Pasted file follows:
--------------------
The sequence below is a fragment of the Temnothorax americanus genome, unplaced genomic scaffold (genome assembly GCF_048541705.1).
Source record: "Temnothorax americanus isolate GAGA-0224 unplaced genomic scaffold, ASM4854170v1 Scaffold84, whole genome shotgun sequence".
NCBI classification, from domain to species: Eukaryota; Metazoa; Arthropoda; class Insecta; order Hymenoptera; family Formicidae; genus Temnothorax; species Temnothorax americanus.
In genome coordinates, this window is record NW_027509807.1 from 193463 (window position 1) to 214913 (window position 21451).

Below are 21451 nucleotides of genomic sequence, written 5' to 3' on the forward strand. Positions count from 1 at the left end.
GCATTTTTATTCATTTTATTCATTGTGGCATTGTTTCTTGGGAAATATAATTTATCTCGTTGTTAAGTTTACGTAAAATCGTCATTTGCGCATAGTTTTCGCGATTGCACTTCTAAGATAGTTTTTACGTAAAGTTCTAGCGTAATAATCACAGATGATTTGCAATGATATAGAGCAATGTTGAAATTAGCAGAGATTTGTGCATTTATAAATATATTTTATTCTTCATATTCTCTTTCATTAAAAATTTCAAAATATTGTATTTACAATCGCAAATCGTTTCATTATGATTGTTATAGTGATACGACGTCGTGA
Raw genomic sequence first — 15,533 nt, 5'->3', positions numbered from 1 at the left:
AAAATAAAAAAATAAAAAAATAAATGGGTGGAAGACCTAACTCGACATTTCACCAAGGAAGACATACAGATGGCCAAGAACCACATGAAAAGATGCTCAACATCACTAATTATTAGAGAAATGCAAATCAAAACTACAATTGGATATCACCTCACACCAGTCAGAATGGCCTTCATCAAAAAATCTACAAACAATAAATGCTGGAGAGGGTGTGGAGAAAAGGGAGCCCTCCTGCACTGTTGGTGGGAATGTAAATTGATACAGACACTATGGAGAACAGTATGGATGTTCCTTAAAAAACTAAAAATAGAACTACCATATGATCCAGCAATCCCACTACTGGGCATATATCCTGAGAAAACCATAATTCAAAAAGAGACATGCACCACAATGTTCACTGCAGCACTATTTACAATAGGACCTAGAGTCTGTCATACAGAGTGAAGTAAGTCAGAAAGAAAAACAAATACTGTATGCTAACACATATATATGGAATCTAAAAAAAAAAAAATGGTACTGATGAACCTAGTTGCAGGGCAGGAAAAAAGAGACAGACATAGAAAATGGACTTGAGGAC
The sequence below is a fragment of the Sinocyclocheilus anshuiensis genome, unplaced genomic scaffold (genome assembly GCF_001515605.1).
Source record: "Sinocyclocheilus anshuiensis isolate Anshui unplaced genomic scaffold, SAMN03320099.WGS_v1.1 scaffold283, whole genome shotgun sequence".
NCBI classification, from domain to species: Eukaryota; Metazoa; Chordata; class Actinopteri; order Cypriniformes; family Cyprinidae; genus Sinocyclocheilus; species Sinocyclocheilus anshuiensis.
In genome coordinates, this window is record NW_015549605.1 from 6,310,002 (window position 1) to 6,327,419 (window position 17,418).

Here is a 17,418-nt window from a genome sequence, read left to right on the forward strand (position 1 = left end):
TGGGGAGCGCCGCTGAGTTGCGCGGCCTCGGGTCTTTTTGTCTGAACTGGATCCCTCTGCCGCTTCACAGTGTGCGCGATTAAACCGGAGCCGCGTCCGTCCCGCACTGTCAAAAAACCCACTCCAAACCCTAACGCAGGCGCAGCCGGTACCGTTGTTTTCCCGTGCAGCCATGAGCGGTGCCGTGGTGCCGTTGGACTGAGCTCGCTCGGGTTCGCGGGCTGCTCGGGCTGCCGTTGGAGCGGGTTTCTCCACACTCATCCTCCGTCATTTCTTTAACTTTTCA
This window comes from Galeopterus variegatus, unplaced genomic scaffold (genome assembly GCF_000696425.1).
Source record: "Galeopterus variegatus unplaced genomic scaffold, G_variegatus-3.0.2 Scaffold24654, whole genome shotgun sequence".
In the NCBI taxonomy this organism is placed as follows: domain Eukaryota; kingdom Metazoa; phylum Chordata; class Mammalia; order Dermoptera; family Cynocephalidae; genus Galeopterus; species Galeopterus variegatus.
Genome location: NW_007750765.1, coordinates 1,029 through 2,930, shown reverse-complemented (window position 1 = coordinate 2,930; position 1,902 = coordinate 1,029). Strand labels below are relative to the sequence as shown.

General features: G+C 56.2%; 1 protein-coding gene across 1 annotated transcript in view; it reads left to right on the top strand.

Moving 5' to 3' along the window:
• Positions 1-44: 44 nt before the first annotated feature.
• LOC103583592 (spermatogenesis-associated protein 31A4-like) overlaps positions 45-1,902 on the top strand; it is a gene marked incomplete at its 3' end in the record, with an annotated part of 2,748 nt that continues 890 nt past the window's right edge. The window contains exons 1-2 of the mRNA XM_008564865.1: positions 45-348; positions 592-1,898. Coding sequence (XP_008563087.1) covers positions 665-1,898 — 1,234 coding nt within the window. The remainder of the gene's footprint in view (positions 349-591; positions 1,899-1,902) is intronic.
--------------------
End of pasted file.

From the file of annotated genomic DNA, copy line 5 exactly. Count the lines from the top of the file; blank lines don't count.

Below are 21451 nucleotides of genomic sequence, written 5' to 3' on the forward strand. Positions count from 1 at the left end.